Sunday, November 14, 2004

Bush Administration Talks Tough on Policing Sanctions, But Actions Speak Louder Than Words

An Associated Press analysis has found that the Bush administration's average penalty against companies doing business with "terrorist-sponsoring" states fell sharply after the 9/11 attacks.

The computer-assisted analysis of federal records, released last week, found that the average penalty for a company doing business with Iran, Iraq, North Korea, Sudan or Libya was more than $50,000 for the five years before the 2001 attacks. But it was just $18,700 since the attacks.

A Treasury Department spokeswoman said that despite the smaller average fines, the departments' Office of Foreign Assets Control (OFAC) was doing its job, and remained "committed to ensuring that U.S. entities abide by U.S. sanction laws."

Some analysts questioned some trends within the federal records the AP analyzed. For example, 19 executives or directors of companies fined by OFAC for dealing with state sponsors of terrorism were top campaign fund-raisers for Bush.

That's only a small percentage of those fined overall, but raised eyebrows nonetheless, in part because Bush seemingly ignored past transgressions when he rewarding some of these fined executives with political appointments.

For example, Joseph J. Grano Jr. was hand-selected by Bush as chairman of the Homeland Security Advisory Council. Grano formerly headed the U.S. subsidiary of Swiss bank UBS, which has been fined for trading U.S. currency to Iran and transferring funds to Iraq during Saddam's rule. Those illegal moves were conducted under Grano's helm.

Of course, Bush has never publicly commented on Vice President Cheney's former company, Halliburton. Halliburton, which has yet to be fined, expanded its trade with Iran through an off-shore subsidiary during Cheney's term running the company, from 1995 to 2000. Halliburton's dealings with Iran are now being investigated by a federal grand jury.

While at Halliburton, Cheney was a vocal critic of the very embargoes OFAC fights, although he has changed that stance since becoming vice president. Bush renewed the ban against trade with Iran in 2001.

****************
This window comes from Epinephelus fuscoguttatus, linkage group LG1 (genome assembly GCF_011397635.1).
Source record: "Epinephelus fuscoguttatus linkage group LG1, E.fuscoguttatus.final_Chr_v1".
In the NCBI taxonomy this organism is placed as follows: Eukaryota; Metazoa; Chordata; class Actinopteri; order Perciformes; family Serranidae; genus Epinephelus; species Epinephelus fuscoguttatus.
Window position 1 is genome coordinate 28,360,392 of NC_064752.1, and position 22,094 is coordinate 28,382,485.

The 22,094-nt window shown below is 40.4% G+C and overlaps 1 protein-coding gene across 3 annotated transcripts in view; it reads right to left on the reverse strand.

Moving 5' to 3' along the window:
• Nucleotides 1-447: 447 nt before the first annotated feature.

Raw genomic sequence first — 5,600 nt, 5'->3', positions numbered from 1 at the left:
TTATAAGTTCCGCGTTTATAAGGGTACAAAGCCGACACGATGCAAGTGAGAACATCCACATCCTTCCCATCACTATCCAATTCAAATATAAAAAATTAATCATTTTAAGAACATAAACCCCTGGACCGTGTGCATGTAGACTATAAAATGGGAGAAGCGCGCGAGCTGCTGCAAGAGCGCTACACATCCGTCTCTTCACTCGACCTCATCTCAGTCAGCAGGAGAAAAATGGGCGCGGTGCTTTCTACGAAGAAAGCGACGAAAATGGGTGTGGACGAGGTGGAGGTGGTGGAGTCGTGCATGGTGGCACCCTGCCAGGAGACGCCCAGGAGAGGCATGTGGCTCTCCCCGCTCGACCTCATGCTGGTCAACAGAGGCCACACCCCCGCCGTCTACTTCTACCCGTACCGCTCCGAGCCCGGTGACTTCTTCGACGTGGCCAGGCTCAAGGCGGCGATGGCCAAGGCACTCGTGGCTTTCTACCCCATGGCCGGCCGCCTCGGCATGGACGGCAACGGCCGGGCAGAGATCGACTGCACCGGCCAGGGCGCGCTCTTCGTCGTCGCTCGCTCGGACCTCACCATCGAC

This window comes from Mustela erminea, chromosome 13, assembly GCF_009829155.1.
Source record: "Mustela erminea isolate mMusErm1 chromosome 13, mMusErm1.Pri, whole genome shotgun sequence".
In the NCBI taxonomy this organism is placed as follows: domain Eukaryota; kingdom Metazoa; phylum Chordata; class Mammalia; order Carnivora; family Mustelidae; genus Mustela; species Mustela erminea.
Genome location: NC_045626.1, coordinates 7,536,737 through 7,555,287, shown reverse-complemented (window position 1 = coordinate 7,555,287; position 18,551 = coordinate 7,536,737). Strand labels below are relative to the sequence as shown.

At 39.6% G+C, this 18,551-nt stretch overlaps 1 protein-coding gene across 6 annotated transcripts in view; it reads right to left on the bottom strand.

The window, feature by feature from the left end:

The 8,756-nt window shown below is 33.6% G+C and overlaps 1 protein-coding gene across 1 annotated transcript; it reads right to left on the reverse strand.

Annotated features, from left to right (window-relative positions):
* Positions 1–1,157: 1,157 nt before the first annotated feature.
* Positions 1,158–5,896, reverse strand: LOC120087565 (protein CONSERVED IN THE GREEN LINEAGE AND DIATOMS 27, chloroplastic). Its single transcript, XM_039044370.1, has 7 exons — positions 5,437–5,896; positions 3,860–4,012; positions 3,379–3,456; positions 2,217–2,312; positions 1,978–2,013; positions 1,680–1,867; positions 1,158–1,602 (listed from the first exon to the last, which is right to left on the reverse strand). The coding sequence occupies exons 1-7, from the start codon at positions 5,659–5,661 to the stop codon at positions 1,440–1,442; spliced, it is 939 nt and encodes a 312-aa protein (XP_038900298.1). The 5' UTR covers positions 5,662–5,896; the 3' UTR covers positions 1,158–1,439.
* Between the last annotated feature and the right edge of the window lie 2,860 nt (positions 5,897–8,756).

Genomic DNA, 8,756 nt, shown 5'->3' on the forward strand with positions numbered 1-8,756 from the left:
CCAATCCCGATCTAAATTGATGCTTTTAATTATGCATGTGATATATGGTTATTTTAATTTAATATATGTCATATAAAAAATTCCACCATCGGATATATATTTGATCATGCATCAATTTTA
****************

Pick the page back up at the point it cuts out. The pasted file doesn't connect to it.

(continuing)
***

The AP used publicly available OFAC records to compile a database of penalties paid by companies for doing business with terrorists or their state sponsors. The database includes entries for more than 500 such cases since 1996.

Analysis of the database showed average penalties for violating the embargoes fell for every terrorism-sponsoring country after the attacks:

Cuba. Pre-9/11 average penalty: $98,000. Post-9/11 average: $23,500.
Iran. Pre-9/11 average penalty: $33,500. Post-9/11 average: $17,300.
Iraq: Pre-9/11 average penalty: $101,000. Post-9/11 average: $74,800.
Libya: Pre-9/11 average penalty: $41,000. Post-9/11 average: $12,800.

The AP reports that there was only one fine since 2001 involving a deal with North Korea. It was for prohibited transactions from the 1990s.

U.S. laws such as the Trading With the Enemy Act prohibit most trade with a handful of designated countries: Iran, North Korea, Sudan and Cuba. Libya was on the list until this year, after its government agreed to disclose and dismantle its clandestine nuclear and chemical weapons programs. The Bush administration also removed Iraq from the banned list this year after the U.S.-led invasion that ousted Saddam.

1 Comments:

Anonymous Anonymous said...

So Powell has resigned. Now Bush can put someone in there who can finally use our power to tell Old Europe where to go! Welcome to the new world order.

4:26 PM  

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